Gov't plans to tighten quotas, buoy local films

LANZAROTE, Spain — The government looks set to introduce new pic exhibition measures to curb the deluge of U.S. pics on Spanish screens.

It will shortly approve a ban on dubbed non-European Union films unless they have received theatrical distribution in their country of origin, the director of Spain’s ICAA Spanish film institute, Jose Maria Otero, said at the fourth Lanzarote Spanish Film Screenings on Friday.

The legislation is designed to “limit films that are essentially TV movies from opening in Spain,” Otero told Daily Variety.

Distributors in Spain have often bowed small U.S. pics to hike their value for pay TV sales.

The ICAA is also holding talks with reps of Spain’s production, distribution and exhibition sectors to create a rule that would impede exhibs from taking a Spanish film out of a cinema if that film maintains a certain minimum B.O. gross at the theater.

The limitation on dubbed TV movie openings in Spain should go into effect within the next three to four weeks, said Otero.

The screen quota count for Spanish films that play for more than 17 days at a cinema is also to be doubled. Exhibs now have to screen one day of local films for every three days of non-EU (read U.S.) movies.

The Lanzarote Screenings wrapped Saturday with a record of strong sales, as the number of buyers present increased 50% hike to more than 80 execs and Latin American distribs attended for the first time.

Several sales agents closed pic or package deals, principally with Latin America or Eastern Europe:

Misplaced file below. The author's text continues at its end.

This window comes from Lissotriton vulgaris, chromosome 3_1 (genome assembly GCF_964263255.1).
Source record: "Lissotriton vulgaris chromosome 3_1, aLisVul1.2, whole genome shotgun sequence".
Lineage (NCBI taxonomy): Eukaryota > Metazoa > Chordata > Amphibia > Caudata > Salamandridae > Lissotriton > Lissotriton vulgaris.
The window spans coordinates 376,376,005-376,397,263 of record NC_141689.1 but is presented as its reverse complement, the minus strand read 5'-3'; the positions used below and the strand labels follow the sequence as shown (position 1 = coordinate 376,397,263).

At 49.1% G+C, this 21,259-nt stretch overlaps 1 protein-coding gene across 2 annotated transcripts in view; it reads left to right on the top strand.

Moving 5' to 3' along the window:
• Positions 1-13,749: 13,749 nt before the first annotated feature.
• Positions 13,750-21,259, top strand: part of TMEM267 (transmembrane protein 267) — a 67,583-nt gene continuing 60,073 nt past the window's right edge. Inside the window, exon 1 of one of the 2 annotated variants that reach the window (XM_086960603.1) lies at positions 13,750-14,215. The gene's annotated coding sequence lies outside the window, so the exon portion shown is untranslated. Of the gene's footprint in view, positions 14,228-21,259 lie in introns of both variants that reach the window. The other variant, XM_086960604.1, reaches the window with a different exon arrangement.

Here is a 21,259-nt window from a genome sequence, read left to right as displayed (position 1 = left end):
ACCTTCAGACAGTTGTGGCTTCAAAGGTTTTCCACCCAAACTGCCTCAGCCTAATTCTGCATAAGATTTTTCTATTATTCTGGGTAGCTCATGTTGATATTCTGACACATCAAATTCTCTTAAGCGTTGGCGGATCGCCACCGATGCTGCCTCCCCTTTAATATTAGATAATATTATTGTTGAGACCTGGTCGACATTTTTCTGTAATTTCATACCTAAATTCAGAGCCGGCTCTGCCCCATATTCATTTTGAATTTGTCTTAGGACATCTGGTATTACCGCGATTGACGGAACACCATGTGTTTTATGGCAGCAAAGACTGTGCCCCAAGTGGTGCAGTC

• Filmax Intl. sold Xavier Villaverde’s Freudian suspenser “When the Bell Chimed 13,” “Conan” spoof “The Heart of the Warrior” and psycho drama “Impulsos” to top Mexican indie Gussi, and “13” and “Warrior” to Venezuela’s Cines Unidos and Movie-Movie.

  • Aurum Producciones closed deals for Latin American pay TV rights on fisherman’s tale “Knots” with Lap TV, “It Could Never Get Worse” with Mexico’s Televisa and two pics with Romanian TV.

  • KWA sold “Ibiza Dream” and Mexican pic “Perfume de violetas” to France’s Colifilms and six pics to Romanian TV.

  • Lola Films concluded group-pic deals for Mexico and several Eastern European countries.

Pics currying a generally upbeat response from buyers included Sogepaq’s “Mondays in the Sun” and “Box 507″; Boca-Boca’s “They Watch Us”; Lola’s “Desire”; Uruguayan Oscar candidate “El Ultimo Tren,” co-produced by Tornasol; and “Torremolinos 73,” a kind of comic Spanish “Boogie Nights” from Telespan 2000. The trailer for Sundance possibility “Song for a Raggy Boy” also generated good buzz.

The three-day Screenings are firmly established as Spain’s winter pic showcase.

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